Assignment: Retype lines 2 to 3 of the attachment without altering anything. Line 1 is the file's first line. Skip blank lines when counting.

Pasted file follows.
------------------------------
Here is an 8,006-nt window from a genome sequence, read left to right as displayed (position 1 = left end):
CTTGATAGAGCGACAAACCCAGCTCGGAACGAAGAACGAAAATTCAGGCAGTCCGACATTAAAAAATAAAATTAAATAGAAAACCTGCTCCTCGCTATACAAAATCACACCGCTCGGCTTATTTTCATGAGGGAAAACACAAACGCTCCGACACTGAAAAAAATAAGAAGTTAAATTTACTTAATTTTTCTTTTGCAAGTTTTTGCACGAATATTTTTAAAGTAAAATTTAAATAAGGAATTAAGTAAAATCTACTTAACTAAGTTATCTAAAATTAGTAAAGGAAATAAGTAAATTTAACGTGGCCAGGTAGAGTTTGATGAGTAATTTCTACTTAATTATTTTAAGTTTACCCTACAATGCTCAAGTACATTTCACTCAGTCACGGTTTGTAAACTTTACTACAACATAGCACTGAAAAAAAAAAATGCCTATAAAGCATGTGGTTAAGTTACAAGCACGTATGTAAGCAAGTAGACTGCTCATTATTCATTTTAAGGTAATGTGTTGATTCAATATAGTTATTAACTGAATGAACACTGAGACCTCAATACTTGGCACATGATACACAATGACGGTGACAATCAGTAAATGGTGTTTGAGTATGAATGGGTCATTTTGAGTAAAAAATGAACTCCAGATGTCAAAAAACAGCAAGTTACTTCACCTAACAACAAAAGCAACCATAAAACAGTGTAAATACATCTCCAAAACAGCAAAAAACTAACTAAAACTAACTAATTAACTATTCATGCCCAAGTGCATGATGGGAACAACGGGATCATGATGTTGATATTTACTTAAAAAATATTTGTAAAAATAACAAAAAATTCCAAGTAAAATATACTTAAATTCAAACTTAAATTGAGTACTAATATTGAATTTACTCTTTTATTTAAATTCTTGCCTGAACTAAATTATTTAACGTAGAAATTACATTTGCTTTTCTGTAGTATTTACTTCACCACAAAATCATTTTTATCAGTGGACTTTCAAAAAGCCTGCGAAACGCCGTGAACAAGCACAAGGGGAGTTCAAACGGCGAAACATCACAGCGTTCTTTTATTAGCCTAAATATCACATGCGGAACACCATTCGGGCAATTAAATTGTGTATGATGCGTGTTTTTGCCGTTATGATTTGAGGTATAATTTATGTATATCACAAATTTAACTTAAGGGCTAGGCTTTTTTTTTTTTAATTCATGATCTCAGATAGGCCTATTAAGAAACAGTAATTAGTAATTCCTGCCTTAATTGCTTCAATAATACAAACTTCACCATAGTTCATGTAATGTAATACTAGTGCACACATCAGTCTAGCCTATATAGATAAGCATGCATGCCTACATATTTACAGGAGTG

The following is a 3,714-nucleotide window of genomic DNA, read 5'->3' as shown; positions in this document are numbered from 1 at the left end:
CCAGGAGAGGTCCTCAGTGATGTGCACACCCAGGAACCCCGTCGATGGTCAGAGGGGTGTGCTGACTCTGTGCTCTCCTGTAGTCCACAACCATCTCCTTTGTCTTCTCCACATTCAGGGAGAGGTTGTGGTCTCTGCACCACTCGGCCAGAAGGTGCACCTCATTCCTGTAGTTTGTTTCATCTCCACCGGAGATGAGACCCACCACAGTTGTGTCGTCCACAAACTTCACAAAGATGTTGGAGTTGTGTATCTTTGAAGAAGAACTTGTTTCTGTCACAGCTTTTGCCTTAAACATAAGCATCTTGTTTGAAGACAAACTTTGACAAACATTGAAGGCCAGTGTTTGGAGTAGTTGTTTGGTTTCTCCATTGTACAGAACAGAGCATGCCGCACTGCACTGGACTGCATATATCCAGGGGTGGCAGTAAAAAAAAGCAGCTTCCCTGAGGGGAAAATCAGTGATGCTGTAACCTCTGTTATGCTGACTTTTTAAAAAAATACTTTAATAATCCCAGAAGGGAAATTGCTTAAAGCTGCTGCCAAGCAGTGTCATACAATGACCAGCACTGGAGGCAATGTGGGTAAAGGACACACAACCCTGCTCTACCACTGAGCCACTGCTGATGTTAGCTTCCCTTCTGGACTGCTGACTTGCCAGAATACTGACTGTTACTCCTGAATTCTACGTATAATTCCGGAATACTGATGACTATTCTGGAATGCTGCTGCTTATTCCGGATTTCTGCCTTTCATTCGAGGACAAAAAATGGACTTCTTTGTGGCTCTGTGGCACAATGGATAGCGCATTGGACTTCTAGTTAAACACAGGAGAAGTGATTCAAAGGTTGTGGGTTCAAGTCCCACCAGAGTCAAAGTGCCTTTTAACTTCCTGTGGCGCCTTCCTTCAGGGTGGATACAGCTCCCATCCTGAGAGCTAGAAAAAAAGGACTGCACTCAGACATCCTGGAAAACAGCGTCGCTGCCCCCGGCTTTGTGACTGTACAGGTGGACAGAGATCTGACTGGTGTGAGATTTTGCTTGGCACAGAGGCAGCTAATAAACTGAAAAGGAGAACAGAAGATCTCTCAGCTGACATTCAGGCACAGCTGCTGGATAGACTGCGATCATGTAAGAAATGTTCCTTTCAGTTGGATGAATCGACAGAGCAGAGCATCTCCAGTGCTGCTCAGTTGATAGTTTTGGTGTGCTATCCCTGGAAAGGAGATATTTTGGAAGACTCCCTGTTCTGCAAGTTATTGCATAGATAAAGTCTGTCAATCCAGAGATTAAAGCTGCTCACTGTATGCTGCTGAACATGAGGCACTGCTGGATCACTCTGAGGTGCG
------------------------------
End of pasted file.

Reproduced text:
CTTGATAGAGCGACAAACCCAGCTCGGAACGAAGAACGAAAATTCAGGCAGTCCGACATTAAAAAATAAAATTAAATAGAAAACCTGCTCCTCGCTATACAAAATCACACCGCTCGGCTTATTTTCATGAGGGAAAACACAAACGCTCCGACACTGAAAAAAATAAGAAGTTAAATTTACTTAATTTTTCTTTTGCAAGTTTTTGCACGAATATTTTTAAAGTAAAATTTAAATAAGGAATTAAGTAAAATCTACTTAACTAAGTTATCTAAAATTAGTAAAGGAAATAAGTAAATTTAACGTGGCCAGGTAGAGTTTGATGAGTAATTTCTACTTAATTATTTTAAGTTTACCCTACAATGCTCAAGTACATTTCACTCAGTCACGGTTTGTAAACTTTACTACAACATAGCACTGAAAAAAAAAAATGCCTATAAAGCATGTGGTTAAGTTACAAGCACGTATGTAAGCAAGTAGACTGCTCATTATTCATTTTAAGGTAATGTGTTGATTCAATATAGTTATTAACTGAATGAACACTGAGACCTCAATACTTGGCACATGATACACAATGACGGTGACAATCAGTAAATGGTGTTTGAGTATGAATGGGTCATTTTGAGTAAAAAATGAACTCCAGATGTCAAAAAACAGCAAGTTACTTCACCTAACAACAAAAGCAACCATAAAACAGTGTAAATACATCTCCAAAACAGCAAAAAACTAACTAAAACTAACTAATTAACTATTCATGCCCAAGTGCATGATGGGAACAACGGGATCATGATGTTGATATTTACTTAAAAAATATTTGTAAAAATAACAAAAAATTCCAAGTAAAATATACTTAAATTCAAACTTAAATTGAGTACTAATATTGAATTTACTCTTTTATTTAAATTCTTGCCTGAACTAAATTATTTAACGTAGAAATTACATTTGCTTTTCTGTAGTATTTACTTCACCACAAAATCATTTTTATCAGTGGACTTTCAAAAAGCCTGCGAAACGCCGTGAACAAGCACAAGGGGAGTTCAAACGGCGAAACATCACAGCGTTCTTTTATTAGCCTAAATATCACATGCGGAACACCATTCGGGCAATTAAATTGTGTATGATGCGTGTTTTTGCCGTTATGATTTGAGGTATAATTTATGTATATCACAAATTTAACTTAAGGGCTAGGCTTTTTTTTTTTTAATTCATGATCTCAGATAGGCCTATTAAGAAACAGTAATTAGTAATTCCTGCCTTAATTGCTTCAATAATACAAACTTCACCATAGTTCATGTAATGTAATACTAGTGCACACATCAGTCTAGCCTATATAGATAAGCATGCATGCCTACATATTTACAGGAGTG

The following is a 3,714-nucleotide window of genomic DNA, read 5'->3' as shown; positions in this document are numbered from 1 at the left end: